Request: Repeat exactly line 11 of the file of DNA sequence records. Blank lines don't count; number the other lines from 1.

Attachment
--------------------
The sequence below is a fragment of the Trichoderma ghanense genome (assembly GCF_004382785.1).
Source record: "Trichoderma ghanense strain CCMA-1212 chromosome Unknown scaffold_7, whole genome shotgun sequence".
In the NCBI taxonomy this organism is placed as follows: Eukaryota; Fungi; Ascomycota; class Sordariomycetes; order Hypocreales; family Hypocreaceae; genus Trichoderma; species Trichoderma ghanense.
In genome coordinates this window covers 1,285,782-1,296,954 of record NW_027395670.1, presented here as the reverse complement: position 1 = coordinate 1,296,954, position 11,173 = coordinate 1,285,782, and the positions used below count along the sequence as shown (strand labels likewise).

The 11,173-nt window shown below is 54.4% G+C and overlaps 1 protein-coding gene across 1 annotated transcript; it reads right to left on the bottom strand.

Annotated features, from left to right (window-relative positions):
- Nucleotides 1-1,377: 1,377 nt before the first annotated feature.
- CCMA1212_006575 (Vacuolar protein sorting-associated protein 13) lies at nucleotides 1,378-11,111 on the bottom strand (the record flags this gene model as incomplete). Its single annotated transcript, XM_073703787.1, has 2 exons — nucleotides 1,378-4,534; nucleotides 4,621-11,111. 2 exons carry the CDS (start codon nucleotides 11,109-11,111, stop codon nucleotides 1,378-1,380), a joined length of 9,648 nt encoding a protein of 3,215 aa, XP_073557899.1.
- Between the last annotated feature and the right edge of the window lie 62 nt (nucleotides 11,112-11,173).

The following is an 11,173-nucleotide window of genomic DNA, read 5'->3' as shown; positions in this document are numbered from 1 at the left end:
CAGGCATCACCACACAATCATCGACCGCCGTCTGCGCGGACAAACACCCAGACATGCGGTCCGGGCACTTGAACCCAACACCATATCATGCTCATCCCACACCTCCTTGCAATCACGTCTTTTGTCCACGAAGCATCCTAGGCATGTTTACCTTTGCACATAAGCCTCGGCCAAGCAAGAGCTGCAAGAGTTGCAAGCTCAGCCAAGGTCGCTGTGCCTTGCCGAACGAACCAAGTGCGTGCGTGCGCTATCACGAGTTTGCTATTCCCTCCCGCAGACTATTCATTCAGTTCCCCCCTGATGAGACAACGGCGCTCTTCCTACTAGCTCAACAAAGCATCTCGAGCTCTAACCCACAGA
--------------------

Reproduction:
CAGGCATCACCACACAATCATCGACCGCCGTCTGCGCGGACAAACACCCAGACATGCGGTCCGGGCACTTGAACCCAACACCATATCATGCTCATCCCACACCTCCTTGCAATCACGTCTTTTGTCCACGAAGCATCCTAGGCATGTTTACCTTTGCACATAAGCCTCGGCCAAGCAAGAGCTGCAAGAGTTGCAAGCTCAGCCAAGGTCGCTGTGCCTTGCCGAACGAACCAAGTGCGTGCGTGCGCTATCACGAGTTTGCTATTCCCTCCCGCAGACTATTCATTCAGTTCCCCCCTGATGAGACAACGGCGCTCTTCCTACTAGCTCAACAAAGCATCTCGAGCTCTAACCCACAGA